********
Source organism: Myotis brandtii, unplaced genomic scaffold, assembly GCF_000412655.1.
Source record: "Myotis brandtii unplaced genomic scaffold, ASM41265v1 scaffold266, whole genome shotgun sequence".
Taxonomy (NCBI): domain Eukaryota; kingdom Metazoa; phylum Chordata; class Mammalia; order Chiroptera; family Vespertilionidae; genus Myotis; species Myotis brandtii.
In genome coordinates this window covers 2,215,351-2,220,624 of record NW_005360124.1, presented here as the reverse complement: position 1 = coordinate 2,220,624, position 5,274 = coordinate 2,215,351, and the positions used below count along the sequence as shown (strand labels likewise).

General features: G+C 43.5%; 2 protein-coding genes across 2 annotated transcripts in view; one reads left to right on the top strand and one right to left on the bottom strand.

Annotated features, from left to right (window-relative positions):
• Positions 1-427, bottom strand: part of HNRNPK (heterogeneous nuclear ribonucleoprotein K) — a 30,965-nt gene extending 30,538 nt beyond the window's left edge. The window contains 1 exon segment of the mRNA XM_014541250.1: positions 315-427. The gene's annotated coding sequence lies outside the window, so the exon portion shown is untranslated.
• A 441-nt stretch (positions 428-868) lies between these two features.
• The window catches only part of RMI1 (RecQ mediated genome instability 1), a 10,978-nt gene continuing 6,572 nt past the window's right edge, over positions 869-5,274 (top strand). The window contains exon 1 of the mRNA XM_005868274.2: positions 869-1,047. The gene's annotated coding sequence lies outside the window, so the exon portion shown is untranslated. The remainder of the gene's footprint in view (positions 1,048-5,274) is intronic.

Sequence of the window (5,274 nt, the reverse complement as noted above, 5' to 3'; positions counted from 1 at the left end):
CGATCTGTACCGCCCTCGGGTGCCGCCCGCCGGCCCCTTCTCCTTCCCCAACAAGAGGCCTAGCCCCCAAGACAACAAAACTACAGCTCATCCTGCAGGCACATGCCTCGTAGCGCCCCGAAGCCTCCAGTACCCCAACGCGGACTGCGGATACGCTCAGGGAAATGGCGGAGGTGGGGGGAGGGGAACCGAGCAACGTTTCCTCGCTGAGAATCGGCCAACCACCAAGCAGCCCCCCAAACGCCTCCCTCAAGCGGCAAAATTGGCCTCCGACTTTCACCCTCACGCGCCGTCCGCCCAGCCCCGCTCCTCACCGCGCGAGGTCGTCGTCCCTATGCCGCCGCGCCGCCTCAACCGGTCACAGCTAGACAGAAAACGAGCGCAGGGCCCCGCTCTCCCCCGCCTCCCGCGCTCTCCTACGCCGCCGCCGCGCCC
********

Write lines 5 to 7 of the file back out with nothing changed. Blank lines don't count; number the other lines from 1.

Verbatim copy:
General features: G+C 43.5%; 2 protein-coding genes across 2 annotated transcripts in view; one reads left to right on the top strand and one right to left on the bottom strand.

Annotated features, from left to right (window-relative positions):
• Positions 1-427, bottom strand: part of HNRNPK (heterogeneous nuclear ribonucleoprotein K) — a 30,965-nt gene extending 30,538 nt beyond the window's left edge. The window contains 1 exon segment of the mRNA XM_014541250.1: positions 315-427. The gene's annotated coding sequence lies outside the window, so the exon portion shown is untranslated.